Science 10 Weather Unit Tracey Webb It would be difficult for me to pick any one topic that is my favourite to teach, but I’d certainly agree that weather is one of the most intriguing subjects! Students already have a good background of firsthand experience in this area and are usually eager to learn more. I will outline my approach for two sections, starting with the Weather portfolio work, even though I start teaching with the heat section first. Section 1 – Weather Portfolio I feel that the weather unit lends itself particularly well to a portfolio for several reasons – the students are generally keen about the topics, there are many opportunities for creative expression, independent research and presentations, and they are likely to keep their work once finished. I explain the entire portfolio requirements to the students at the beginning of the heat section, as they need 2 – 3 weeks to complete the weather journal. This portfolio is in addition to the regular class work according to the text. Part A: Weather Journal The students record specific weather data over a given period of time (I assign between 7 to 15 days depending on time available). The days need not be consecutive, although that would be preferred. I suggest that the students record their data at the same time every day for consistency. The students develop a chart to record the following: barometric pressure, high and low temperatures of the day (projected or actual, but stick with one or the other), probability of precipitation, UV index, wind speed and direction. For each day, they are also responsible for an anecdotal entry – one full paragraph minimum. At the completion of their data collection, they graph at least three of the above values and pass in with their journal. Part B: Student Lab (partner work) I give my students a choice of select labs (done in the Heat section) to submit for this requirement. Part C: Clouds This section has three parts – A chart involving the ten major types of clouds – which includes a description of their location in the atmosphere, type of commonly associated weather and a description of their appearance. (One good general site is www.i5ive.com/article.cfm/boating/16716) A 50 word or more poem (the student’s own) about some aspect of clouds/weather OR a complete explanation about 5 folklore myths – why they are or are not accurate! At least three of them must be ones that do work. A handmade collage illustrating the ten cloud types – students can draw or use a variety of materials to do this. Part D: Quirky Weather Quest Depending on time, this may be done as partner work or individually assigned; presented to the class in two-minute segments or simply collected. I find that the students enjoy presenting their research about intriguing weather phenomena. The student or partner pair is given (chooses) a topic from a master list (to avoid duplication) and researches the scientific explanation for the phenomena – when, where, how, what etc. If presenting to the class, they are encouraged to show pictures or use a power point format. The outcome is that they teach their classmates and answer relevant questions about their topic. A sample of the topics I use: doldrums, hypercane, Chinook, diamond dust, “Bear’s Cage”, sun pillar, mirage, “Brocken Bow” or glory, “Green Flash”, “Blue jets”, “sprites and elves”, sun dogs, “St. Elmo’s Fire”, crespuscular rays, ball lightning, fulgerite; winds – Haboob, Santa Ana, Nor’easter, anabatic, katabatic, Bora, buran and mistral winds, hoarfrost, downbursts, microbursts, etc… Part E: Weather Map Interpretation I have the students interpret weather maps after we’ve learned about frontal systems, the many symbols on maps for pressure, wind speed, direction, automatic stations, precipitation, temperatures etc. I have working maps from CFB Greenwood to study from, and gave out class sets of these at the last AST conference. You can download daily maps from Environment Canada though, and they work just as well (http://gfx.weatheroffice.ec.gc.ca/analysis/data/). The students are responsible for passing in a “Forecast” based on their weather map, with a detailed explanation. Note: I have a wonderful Powerpoint presentation prepared by Bob Howell (former manager of CFB Greenwood Weather Services) for an inservice he did for the Grade 10 Science teachers in AVRSB. It covers many aspects of weather maps, and also career aspects of meteorologists. He kindly gave his permission to share it, so if you are interested simply send me an email, and I will send it along. (firstname.lastname@example.org) Section 2: Heat Initially I work through the concepts of heat exchange, calculations of specific heat capacities, the heat of fusion and vaporization, dew point and relative humidity. The students learn to relate these mechanisms to the driving forces of the sun’s solar energy and various aspects of weather systems. One activity the students anticipate is my lab dealing with temperature and why the oceans do not freeze over at 0 °C…we make ice cream and monitor the temperature to observe the lowered freezing point of water due to the salt. Granted, it is more to prepare and clean up than doing, for example, “Lab #3 – Freezing and Melting Points”. It is also more expensive, as I spend $20.00 or so total on ingredients for five classes (~ 155 students), not including the ice. However, when I consider that the learning outcomes are the same, and wonder which activity they would probably remember in five years time, the ice cream wins every time! ☺ The following directions result in tasty, “foolproof” ice cream easily accomplished in a one-hour class. It usually takes about 20 – 25 minutes for the stirring and freezing process. Ice Cream Lab Introduction: The process of making ice cream involves lowering the freezing point - the temperature at which a liquid solidifies. The early settlers treated themselves to ice cream by using salt to lower the freezing point of water, making a “slurry” of slushy ice water, thereby allowing the milk mixture to freeze inside its container. Time needed: 10 – 15 minutes to prepare the milk mixture 2 hours minimum to chill the mixture. I find that leaving the mixture to set overnight in the fridge produces a smoother, richer tasting ice cream. Materials: Thermometer (or temperature probe), 400 mL beaker, 5 oz. paper cup – like Dixie drinking cups, popsicle sticks (one for stirring and one for a “spoon”), crushed ice, large basin to hold crushed ice, supply of ice cold water to top up ice in beaker, rock salt – or table salt or pickling salt. Note: I found that I needed ~1 ½ bags of ice and ~1 kg of pickling salt per class. After spending $10.00 on ice I realized that our cafeteria had an ice-making machine – explore that option if possible! Preparing the Ice Cream (Teacher): The following ingredients listed on the left will make enough ice cream for 50 students, filling the 5 oz. cups ½ to ¾ full. I made a triple batch for 5 classes, which is the list on the right: 50 students: For ~150 – 160 students: 1 quart (litre) half-and-half 3 litres half-and-half 7 cups of milk (I used 2%) * 5 litres of milk 2 ½ cups white sugar * 2 kg of sugar 4 large eggs 1 dozen large eggs 1 tsp. salt 1 Tbsp. salt 3 Tbsp. Vanilla * 1 (235 mL) bottle vanilla For the list on the right, the asterisk (*) indicates the amount you need to buy and measure from – I didn’t use quite all of the 5 litres of milk, 2 kg of sugar or vanilla. I mix each batch separately anyway, according to the list on the left, using a very large bread- making bowl. Blend all of the above ingredients and then beat until smooth for one or two minutes. Store the mixture in a gallon container (the 4 L plastic ones used for spring water are ideal) in the fridge – keep chilled until ready to use! I am the official “Pourer of the Ice Cream Mixture” – otherwise some students will take more than required and you could run out. Having said that, I discovered that after carefully pouring for five classes, I actually had just enough for my grade 12 Geology class. Since we were starting Glaciation at the time, I did a little creative introduction, and they had no problem exploring the freezing aspects! ☺ Making the Ice Cream (Students): Read all instructions carefully BEFORE starting the process! Layer some crushed ice, salt and ice water in the 400 mL beaker, leaving room to put 5 oz. cup in beaker as well. The ice mixture (slurry) should appear to be slushy, and be no higher than 2 cm below the rim of the beaker. If it is higher, there is the risk of sloshing salty ice water into the ice cream mixture. Fill the paper cup ½ to ¾ full of the ice cream mixture. Record the temperature of the slurry mixture initially and then every 3 minutes throughout the process. While carefully holding the paper cup to one side of the beaker, stir the slurry at regular intervals with a popsicle stick to keep the salt and ice mixture moving, adding more ice and a bit of salt as necessary. At the same time, use another popsicle stick to stir the ice cream gently, scraping along the sides of the cup as it begins to freeze. It must be stirred often. Continue until the ice cream has reached the desired consistency. Enjoy! (One could always splurge on chocolate syrup topping…) Analysis: (some sample questions) If the temperature is less than 0 °C, how can water be a liquid? What are other factors that can alter the temperature at which a substance freezes or boils? (i.e. altitude, pressure) Why must both mixtures be stirred regularly? Explain. Why did the ice cream mixture freeze while surrounded by a liquid? Consider the implications on the global environment and weather if our oceans were not salt water. Describe and explain at least three repercussions that would occur, and any long-lasting effects. Note – there are many interesting variations of ice cream recipes on the Internet, as well as activities that could be explored to extend or enhance the lesson. The Feb. 2000 issue of Scientific American has an article “Melting Below Zero”, which offers an interesting counterpoint.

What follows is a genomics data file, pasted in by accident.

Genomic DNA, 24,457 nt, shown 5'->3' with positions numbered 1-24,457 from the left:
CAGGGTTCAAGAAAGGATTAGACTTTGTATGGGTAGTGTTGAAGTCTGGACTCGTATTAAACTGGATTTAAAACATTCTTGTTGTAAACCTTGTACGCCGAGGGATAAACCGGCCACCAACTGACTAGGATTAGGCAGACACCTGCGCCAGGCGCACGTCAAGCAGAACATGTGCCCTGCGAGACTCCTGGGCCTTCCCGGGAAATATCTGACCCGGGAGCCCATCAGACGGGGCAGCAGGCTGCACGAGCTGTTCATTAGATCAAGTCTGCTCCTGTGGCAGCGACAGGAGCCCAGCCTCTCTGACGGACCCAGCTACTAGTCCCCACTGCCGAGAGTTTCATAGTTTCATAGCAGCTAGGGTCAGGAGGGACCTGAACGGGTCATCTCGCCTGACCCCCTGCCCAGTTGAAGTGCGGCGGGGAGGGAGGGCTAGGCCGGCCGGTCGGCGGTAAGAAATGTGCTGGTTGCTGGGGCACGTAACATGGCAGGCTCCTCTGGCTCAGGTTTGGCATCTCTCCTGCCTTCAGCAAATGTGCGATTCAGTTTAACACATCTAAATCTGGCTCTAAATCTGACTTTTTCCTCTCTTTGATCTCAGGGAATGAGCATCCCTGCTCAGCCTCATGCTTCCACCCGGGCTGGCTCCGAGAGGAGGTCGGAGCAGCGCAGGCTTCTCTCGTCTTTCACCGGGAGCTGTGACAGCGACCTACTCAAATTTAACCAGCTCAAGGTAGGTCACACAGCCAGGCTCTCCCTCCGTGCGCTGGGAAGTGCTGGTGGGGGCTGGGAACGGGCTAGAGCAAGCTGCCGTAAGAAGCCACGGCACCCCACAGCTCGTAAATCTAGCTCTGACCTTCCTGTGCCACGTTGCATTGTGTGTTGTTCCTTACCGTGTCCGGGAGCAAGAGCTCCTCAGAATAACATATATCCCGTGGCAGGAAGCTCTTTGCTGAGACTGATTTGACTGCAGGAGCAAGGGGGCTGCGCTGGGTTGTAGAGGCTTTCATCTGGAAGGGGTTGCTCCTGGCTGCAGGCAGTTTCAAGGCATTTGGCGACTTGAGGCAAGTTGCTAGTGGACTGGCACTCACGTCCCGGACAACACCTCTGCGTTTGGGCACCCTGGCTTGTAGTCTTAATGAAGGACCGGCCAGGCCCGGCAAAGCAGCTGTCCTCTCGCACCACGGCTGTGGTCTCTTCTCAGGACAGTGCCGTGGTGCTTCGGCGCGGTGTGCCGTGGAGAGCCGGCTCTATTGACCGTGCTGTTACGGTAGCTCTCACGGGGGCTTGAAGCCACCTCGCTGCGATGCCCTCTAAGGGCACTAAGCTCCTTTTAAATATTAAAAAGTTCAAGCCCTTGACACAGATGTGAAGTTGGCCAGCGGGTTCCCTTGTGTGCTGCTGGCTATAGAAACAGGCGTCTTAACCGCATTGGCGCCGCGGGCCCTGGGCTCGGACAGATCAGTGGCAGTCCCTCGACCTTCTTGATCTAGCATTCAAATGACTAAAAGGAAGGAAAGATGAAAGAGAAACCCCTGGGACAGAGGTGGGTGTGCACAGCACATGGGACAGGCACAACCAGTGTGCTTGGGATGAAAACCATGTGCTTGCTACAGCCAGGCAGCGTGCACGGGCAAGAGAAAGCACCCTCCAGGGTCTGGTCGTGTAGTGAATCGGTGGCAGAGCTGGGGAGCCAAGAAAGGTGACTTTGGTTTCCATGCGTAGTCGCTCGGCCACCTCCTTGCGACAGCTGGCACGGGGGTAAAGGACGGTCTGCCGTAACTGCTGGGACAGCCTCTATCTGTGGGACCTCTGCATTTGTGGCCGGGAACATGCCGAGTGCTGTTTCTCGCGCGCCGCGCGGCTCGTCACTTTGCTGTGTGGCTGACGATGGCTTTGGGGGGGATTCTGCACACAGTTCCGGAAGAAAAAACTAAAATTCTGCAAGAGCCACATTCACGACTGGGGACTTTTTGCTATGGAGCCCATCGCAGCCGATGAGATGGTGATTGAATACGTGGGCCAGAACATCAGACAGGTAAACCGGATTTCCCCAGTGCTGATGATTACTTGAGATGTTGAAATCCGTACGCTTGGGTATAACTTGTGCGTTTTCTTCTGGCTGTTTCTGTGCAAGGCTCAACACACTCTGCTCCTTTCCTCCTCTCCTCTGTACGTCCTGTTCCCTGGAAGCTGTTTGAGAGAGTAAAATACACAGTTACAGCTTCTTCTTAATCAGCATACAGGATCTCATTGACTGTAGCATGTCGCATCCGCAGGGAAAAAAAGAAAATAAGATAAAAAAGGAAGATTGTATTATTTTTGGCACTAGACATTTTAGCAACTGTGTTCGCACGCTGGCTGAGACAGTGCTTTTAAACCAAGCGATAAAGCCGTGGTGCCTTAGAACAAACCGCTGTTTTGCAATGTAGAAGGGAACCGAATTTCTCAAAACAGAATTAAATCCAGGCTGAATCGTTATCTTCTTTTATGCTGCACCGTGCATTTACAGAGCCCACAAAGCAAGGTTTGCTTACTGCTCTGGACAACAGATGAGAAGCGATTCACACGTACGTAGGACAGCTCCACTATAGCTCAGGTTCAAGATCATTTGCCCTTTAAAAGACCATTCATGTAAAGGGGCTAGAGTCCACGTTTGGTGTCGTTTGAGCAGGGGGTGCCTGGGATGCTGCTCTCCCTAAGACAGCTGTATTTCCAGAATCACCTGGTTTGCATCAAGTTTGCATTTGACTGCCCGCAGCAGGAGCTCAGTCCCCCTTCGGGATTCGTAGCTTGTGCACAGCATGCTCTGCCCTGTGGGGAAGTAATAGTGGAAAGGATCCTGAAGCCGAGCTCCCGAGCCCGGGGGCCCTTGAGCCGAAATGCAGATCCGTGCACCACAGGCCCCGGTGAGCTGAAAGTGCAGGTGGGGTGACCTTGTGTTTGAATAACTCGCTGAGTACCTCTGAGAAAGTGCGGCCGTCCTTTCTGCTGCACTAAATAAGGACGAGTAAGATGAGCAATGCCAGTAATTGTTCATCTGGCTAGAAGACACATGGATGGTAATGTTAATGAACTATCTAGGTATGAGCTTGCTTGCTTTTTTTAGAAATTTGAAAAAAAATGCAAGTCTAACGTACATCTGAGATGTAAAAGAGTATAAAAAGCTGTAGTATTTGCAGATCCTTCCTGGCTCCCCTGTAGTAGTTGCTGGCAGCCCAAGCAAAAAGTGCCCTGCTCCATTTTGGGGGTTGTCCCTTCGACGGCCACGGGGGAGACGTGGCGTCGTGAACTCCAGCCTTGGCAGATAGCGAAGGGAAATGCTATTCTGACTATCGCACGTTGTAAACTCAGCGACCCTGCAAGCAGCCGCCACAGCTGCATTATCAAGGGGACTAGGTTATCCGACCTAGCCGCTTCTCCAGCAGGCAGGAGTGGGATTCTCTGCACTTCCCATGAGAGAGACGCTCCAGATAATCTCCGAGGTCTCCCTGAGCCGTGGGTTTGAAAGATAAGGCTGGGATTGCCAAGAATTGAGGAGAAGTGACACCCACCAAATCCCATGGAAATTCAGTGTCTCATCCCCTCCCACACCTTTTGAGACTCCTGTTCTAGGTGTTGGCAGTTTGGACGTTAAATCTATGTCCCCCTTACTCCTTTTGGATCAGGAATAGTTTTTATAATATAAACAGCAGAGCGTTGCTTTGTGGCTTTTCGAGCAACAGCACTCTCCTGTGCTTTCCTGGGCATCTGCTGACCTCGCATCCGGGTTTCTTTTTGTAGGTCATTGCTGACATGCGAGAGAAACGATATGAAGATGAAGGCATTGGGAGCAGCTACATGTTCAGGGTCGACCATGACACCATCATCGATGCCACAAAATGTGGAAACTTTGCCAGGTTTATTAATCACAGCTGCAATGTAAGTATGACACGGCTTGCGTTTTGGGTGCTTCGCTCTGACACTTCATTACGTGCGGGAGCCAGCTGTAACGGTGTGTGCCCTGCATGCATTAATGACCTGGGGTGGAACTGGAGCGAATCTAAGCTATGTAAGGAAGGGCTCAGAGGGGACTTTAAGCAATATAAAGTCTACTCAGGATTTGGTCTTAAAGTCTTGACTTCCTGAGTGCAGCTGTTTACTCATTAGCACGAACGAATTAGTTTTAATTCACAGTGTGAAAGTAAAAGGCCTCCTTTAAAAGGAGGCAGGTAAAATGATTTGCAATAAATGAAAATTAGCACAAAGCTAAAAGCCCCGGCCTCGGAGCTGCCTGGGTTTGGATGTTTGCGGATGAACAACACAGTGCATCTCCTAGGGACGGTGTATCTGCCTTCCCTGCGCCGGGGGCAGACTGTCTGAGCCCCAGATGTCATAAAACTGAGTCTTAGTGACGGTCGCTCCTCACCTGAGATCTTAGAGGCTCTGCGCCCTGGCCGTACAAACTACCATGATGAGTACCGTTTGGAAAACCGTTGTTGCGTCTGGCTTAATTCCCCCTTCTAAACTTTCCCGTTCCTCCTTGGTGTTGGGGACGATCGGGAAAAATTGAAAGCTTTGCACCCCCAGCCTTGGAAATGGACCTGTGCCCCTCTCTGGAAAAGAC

Pages to are hidden for
"Science 10 Weather Unit"Please download to view full document